Research on the effect of surface roughness on the evaporation process of liquid nanofilms is generally divided into two aspects: one is to study the strengthening effect of a specific rough structure on the evaporative heat transfer; the other one is to study the effect of a rough structure on the thermal resistance of the solid–liquid interface. Sun and He32 suggested that the strong solid–liquid coupling between the nanostructure and the liquid nanofilm is the main reason for the enhanced heat transfer through the study of the evaporative heat transfer process of liquid nanofilms on the surface of a rectangular nanostructure. Li et al.33 indicated that the distribution of the nanostructure and the relative position to the liquid film determine whether the heat transfer process can be enhanced. By studying the liquid film evaporation heat transfer on the surface of concentric circular nanostructures, Gao et al.34 found that the concentric circular structure can promote the diffusion of liquid phase atoms to the upper regime of low potential energy, thus promoting the transformation of the wetting process and finally achieving enhanced evaporation heat transfer. In contrast, the wavy rough structure hinders the diffusion of the liquid-phase atoms, but at the same time, the increase in the liquid-phase atoms in the recessed region promotes the movement of liquid-phase atoms to the depressed middle, thus enhancing the collision of atoms between liquid phases and improving the evaporation rate.35 In contrast, the two-dimensional rectangular recesses enhance the heat transfer process by reducing the thermal resistance at the solid–liquid interface.36 Wu et al.37 established the Cantor set fractal rough surface by the fractal theory and analyzed the liquid nanofilm evaporation behavior and the variation of the liquid nanofilm thickness in the non-evaporating layer. The results showed that the liquid nanofilm evaporation response on the Cantor set fractal rough surface was faster, and the thickness of the non-evaporative layer was higher, thus improving and enhancing the evaporative heat transfer process of the liquid nanofilms. Luo et al.38,39 investigated the effect of the self-assembled monolayer (SAM) length on the heat transfer process, and the results showed that SAMs with interacting lengths can effectively enhance the solid–liquid interface heat transfer process, which is similar to the fin heat exchanger in macroscopic heat exchangers, increasing the effective heat transfer area and, thus, enhancing the heat transfer efficiency. In addition, there are related studies on surfaces with textures such as cones, cylinders, spheres, triangles, fingers, T-shapes, and concave/convex hemispheres.40–42 It is evident that parameters, such as the shape and the rough structures, play a decisive role in enhancing the heat transfer efficiency. However, most of the current studies have analyzed a particular rough structure, and a unified description of the mechanisms influencing the rough structure is still lacking. This requires an in-depth analysis of the molecular mechanisms that affect the thermal resistance at the solid–liquid interface and the evaporative heat transfer process.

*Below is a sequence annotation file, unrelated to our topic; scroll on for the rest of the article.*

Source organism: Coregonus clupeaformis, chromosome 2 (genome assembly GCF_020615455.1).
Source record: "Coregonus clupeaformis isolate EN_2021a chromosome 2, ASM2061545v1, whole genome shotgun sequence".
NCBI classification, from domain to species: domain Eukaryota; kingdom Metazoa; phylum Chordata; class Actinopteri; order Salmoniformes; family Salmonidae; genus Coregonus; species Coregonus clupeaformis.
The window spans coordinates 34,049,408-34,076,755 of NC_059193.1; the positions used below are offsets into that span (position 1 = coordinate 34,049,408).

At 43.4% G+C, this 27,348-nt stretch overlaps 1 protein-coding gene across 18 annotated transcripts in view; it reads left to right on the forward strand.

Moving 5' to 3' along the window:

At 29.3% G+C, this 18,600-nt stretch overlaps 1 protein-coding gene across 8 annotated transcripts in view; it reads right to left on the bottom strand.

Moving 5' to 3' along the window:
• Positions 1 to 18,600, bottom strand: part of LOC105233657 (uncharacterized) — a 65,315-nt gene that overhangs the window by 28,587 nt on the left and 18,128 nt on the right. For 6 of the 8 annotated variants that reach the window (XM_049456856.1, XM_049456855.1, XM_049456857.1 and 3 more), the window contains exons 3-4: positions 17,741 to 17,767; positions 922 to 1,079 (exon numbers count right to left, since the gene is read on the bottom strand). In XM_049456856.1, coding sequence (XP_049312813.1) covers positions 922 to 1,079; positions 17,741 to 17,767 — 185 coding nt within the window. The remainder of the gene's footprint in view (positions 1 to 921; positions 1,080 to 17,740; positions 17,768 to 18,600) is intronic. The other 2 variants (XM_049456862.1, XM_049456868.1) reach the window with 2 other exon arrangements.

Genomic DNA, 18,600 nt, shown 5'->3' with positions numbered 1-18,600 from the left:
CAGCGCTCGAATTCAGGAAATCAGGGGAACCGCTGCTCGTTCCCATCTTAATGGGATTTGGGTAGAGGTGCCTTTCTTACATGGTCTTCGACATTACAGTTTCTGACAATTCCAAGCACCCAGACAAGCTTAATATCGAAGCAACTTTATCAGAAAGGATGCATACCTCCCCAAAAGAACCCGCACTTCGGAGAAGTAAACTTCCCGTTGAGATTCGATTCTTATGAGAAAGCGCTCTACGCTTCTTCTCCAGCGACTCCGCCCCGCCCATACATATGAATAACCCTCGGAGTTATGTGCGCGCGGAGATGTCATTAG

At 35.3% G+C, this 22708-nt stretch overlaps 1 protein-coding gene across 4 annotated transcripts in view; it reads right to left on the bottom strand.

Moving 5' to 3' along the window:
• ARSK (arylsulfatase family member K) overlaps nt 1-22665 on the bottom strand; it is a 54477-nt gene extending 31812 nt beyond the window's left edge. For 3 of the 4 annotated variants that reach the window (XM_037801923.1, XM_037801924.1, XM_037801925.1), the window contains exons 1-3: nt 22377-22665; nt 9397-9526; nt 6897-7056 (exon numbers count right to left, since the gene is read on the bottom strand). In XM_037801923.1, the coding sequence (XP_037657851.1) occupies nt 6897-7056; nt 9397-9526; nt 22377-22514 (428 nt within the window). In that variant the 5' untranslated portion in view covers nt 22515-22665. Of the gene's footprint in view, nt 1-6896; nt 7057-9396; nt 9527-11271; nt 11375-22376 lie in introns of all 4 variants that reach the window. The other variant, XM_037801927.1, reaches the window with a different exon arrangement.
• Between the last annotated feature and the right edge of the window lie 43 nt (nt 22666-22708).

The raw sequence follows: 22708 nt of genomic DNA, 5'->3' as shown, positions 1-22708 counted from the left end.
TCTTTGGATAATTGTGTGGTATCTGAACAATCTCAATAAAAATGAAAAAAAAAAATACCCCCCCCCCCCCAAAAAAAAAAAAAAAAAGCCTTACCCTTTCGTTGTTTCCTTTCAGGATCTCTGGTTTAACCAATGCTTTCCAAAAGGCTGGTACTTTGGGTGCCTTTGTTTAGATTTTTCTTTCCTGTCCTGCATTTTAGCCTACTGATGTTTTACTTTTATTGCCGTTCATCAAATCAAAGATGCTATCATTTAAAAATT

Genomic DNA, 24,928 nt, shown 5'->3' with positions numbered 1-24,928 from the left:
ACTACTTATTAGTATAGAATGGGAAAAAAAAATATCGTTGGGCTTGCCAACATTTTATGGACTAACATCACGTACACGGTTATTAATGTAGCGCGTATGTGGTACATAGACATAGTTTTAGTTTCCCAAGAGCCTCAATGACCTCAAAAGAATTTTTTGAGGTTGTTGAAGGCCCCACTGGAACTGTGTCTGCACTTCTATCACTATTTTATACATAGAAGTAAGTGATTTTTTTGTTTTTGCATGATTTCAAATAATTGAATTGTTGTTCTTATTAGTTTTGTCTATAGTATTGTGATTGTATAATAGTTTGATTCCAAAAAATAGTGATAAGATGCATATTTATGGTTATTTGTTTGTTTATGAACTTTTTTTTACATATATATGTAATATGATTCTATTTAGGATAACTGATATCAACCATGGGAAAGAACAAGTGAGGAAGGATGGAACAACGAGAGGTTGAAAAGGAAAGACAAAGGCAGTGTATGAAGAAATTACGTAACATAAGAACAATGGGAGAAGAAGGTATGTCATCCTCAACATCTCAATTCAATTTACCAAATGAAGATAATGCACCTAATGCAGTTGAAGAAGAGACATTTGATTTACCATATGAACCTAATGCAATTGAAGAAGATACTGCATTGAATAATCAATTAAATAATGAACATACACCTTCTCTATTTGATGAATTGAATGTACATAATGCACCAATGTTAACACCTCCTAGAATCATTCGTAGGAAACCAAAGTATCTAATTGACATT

The solid–liquid interface thermal resistance plays an important role in the evaporation process of liquid nanofilms. The improvement of the surface roughness can effectively reduce the thermal resistance of the solid–liquid interface and, thus, enhance the evaporation heat transfer process. Jiang's team43 found that structural parameters, such as the contact area and the contact thickness between two contact surfaces connected by rectangular nanostructures, affect the solid–liquid interface thermal resistance, which increases with decreasing contact area of nanostructures and increases with increasing nano-thickness at constant temperature. Wang et al.44 investigated the solid–liquid interface. The increase in the surface roughness effectively reduced the solid–liquid interface temperature difference and significantly decreased the solid–liquid interface thermal resistance by comparing with the smooth surface. Huang et al.38 showed that the use of an organic monolayer can also effectively reduce the solid–liquid interface thermal resistance by increasing the solid–liquid heat transfer area and increasing the solid–liquid interaction. By controlling the same wettability and equivalent area ratio, He et al.45 found that different shapes of rough structural units (e.g., triangles, rectangles, and sinusoidal curves) were in turn less effective in enhancing interfacial heat transfer. This indicates that the rough element shape has some influence on the interfacial heat transfer, and the change in the interfacial heat transfer strength is mainly caused by the change in the thermal resistance at the solid–liquid interface. By analyzing the liquid phase zone number density, temperature distribution, and interfacial thermal resistance length, Wang's team19 also confirmed that the presence of the surface roughness reduced the solid–liquid interfacial thermal resistance, thus strengthening the energy transfer at the solid–liquid interface. The current research on the thermal resistance of the solid–liquid interface on rough surfaces mainly focuses on simple comparisons of the trends of the heat transfer performance of different types of rough surfaces, parameters such as heat flux are considered, and it is still worthy of further study on how the rough structure affects the thermal resistance of the solid–liquid interface and the mechanism of its enhanced effect on the evaporative heat transfer process of liquid nanofilms.